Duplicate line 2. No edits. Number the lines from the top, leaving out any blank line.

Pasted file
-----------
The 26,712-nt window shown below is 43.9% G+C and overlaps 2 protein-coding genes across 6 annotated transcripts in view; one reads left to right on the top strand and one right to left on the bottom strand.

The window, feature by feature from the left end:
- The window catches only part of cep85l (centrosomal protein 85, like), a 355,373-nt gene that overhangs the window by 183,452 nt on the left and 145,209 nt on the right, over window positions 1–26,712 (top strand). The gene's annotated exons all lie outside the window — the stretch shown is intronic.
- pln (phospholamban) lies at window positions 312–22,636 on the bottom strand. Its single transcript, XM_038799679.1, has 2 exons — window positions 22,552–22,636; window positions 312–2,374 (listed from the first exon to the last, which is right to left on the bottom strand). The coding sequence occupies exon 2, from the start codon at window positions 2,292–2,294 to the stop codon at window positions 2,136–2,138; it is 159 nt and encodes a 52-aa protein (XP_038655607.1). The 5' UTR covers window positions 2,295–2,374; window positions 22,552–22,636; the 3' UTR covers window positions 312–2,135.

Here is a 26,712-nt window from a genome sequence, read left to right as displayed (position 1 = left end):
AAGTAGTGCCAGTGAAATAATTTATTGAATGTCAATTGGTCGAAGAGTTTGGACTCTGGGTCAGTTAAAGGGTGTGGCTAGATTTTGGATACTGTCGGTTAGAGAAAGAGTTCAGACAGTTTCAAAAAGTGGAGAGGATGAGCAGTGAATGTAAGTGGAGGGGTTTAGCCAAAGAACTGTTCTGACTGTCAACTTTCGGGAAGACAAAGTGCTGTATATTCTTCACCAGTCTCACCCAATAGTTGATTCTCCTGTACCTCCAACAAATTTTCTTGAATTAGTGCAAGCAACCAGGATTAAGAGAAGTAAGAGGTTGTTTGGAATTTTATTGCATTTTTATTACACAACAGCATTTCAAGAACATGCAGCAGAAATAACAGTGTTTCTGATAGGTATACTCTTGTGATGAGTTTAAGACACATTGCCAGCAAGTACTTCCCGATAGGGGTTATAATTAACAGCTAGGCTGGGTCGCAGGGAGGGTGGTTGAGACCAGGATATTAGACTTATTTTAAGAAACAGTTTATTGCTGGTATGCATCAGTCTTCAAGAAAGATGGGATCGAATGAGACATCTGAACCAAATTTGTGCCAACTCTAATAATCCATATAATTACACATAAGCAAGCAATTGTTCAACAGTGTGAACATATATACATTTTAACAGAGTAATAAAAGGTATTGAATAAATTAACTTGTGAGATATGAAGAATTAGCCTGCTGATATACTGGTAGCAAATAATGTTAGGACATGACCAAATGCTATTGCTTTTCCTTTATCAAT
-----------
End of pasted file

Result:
The window, feature by feature from the left end: